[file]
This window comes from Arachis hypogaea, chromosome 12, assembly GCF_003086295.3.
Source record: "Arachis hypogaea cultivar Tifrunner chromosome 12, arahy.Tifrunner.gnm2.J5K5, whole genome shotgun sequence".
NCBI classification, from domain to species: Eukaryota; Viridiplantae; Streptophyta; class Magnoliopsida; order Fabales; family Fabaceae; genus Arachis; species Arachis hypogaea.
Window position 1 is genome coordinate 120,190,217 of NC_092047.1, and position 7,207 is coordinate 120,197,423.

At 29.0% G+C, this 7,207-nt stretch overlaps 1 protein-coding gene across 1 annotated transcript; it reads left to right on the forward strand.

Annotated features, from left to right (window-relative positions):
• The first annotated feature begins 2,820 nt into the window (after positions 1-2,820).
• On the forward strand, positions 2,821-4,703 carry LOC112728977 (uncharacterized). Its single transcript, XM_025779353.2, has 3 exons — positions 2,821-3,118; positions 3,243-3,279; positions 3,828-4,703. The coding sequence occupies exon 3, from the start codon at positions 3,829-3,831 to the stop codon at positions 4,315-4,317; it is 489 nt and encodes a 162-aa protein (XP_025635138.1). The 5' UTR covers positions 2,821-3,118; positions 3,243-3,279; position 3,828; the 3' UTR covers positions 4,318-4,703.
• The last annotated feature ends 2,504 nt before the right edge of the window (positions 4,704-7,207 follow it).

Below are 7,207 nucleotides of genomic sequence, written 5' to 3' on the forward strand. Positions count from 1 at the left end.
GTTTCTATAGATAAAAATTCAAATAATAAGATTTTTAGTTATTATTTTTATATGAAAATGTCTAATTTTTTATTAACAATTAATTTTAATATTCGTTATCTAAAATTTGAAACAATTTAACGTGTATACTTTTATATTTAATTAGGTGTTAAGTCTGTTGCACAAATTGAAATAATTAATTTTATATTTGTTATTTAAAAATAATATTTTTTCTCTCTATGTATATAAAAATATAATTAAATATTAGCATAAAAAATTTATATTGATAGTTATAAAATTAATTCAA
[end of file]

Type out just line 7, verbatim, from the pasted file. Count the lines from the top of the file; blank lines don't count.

• The first annotated feature begins 2,820 nt into the window (after positions 1-2,820).